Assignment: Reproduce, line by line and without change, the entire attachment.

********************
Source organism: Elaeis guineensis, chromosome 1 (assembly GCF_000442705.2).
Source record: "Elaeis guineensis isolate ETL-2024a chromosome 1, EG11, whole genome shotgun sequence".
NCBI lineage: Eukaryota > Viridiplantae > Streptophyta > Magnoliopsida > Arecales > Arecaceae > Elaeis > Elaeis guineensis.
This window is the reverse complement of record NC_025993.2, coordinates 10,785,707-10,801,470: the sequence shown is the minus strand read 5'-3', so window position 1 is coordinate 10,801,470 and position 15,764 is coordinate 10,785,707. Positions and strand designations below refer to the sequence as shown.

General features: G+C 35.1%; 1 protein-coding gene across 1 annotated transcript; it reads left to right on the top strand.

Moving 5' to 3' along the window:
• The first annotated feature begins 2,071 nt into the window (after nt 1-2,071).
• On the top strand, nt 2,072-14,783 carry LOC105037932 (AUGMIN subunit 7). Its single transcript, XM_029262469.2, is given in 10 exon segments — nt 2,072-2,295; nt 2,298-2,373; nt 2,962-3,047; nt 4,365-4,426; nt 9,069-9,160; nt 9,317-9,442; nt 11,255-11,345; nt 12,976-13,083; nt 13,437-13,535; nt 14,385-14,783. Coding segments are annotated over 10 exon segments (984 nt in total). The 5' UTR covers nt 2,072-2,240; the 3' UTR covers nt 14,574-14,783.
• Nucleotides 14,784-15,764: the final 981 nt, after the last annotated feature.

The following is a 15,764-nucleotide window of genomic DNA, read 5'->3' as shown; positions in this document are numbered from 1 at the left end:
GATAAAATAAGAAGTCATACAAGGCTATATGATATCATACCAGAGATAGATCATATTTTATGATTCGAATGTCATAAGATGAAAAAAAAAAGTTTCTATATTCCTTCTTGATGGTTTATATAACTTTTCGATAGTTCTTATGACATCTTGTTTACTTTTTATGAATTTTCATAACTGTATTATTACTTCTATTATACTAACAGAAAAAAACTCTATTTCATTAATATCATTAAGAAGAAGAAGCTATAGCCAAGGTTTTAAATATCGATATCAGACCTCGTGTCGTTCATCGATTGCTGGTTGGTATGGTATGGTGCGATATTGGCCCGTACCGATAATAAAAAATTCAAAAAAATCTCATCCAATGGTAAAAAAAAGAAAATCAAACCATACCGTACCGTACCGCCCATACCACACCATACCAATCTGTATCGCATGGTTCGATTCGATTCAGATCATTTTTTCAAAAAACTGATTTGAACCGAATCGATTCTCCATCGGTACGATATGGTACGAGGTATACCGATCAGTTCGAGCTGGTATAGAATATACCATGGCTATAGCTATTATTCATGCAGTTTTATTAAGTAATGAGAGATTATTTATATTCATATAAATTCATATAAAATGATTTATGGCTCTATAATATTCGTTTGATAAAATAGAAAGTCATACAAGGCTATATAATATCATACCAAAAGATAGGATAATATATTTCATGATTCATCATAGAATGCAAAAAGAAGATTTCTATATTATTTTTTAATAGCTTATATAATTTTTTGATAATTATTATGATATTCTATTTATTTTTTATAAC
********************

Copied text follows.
Source organism: Elaeis guineensis, chromosome 1 (assembly GCF_000442705.2).
Source record: "Elaeis guineensis isolate ETL-2024a chromosome 1, EG11, whole genome shotgun sequence".
NCBI lineage: Eukaryota > Viridiplantae > Streptophyta > Magnoliopsida > Arecales > Arecaceae > Elaeis > Elaeis guineensis.
This window is the reverse complement of record NC_025993.2, coordinates 10,785,707-10,801,470: the sequence shown is the minus strand read 5'-3', so window position 1 is coordinate 10,801,470 and position 15,764 is coordinate 10,785,707. Positions and strand designations below refer to the sequence as shown.

General features: G+C 35.1%; 1 protein-coding gene across 1 annotated transcript; it reads left to right on the top strand.

Moving 5' to 3' along the window:
• The first annotated feature begins 2,071 nt into the window (after nt 1-2,071).
• On the top strand, nt 2,072-14,783 carry LOC105037932 (AUGMIN subunit 7). Its single transcript, XM_029262469.2, is given in 10 exon segments — nt 2,072-2,295; nt 2,298-2,373; nt 2,962-3,047; nt 4,365-4,426; nt 9,069-9,160; nt 9,317-9,442; nt 11,255-11,345; nt 12,976-13,083; nt 13,437-13,535; nt 14,385-14,783. Coding segments are annotated over 10 exon segments (984 nt in total). The 5' UTR covers nt 2,072-2,240; the 3' UTR covers nt 14,574-14,783.
• Nucleotides 14,784-15,764: the final 981 nt, after the last annotated feature.

The following is a 15,764-nucleotide window of genomic DNA, read 5'->3' as shown; positions in this document are numbered from 1 at the left end:
GATAAAATAAGAAGTCATACAAGGCTATATGATATCATACCAGAGATAGATCATATTTTATGATTCGAATGTCATAAGATGAAAAAAAAAAGTTTCTATATTCCTTCTTGATGGTTTATATAACTTTTCGATAGTTCTTATGACATCTTGTTTACTTTTTATGAATTTTCATAACTGTATTATTACTTCTATTATACTAACAGAAAAAAACTCTATTTCATTAATATCATTAAGAAGAAGAAGCTATAGCCAAGGTTTTAAATATCGATATCAGACCTCGTGTCGTTCATCGATTGCTGGTTGGTATGGTATGGTGCGATATTGGCCCGTACCGATAATAAAAAATTCAAAAAAATCTCATCCAATGGTAAAAAAAAGAAAATCAAACCATACCGTACCGTACCGCCCATACCACACCATACCAATCTGTATCGCATGGTTCGATTCGATTCAGATCATTTTTTCAAAAAACTGATTTGAACCGAATCGATTCTCCATCGGTACGATATGGTACGAGGTATACCGATCAGTTCGAGCTGGTATAGAATATACCATGGCTATAGCTATTATTCATGCAGTTTTATTAAGTAATGAGAGATTATTTATATTCATATAAATTCATATAAAATGATTTATGGCTCTATAATATTCGTTTGATAAAATAGAAAGTCATACAAGGCTATATAATATCATACCAAAAGATAGGATAATATATTTCATGATTCATCATAGAATGCAAAAAGAAGATTTCTATATTATTTTTTAATAGCTTATATAATTTTTTGATAATTATTATGATATTCTATTTATTTTTTATAAC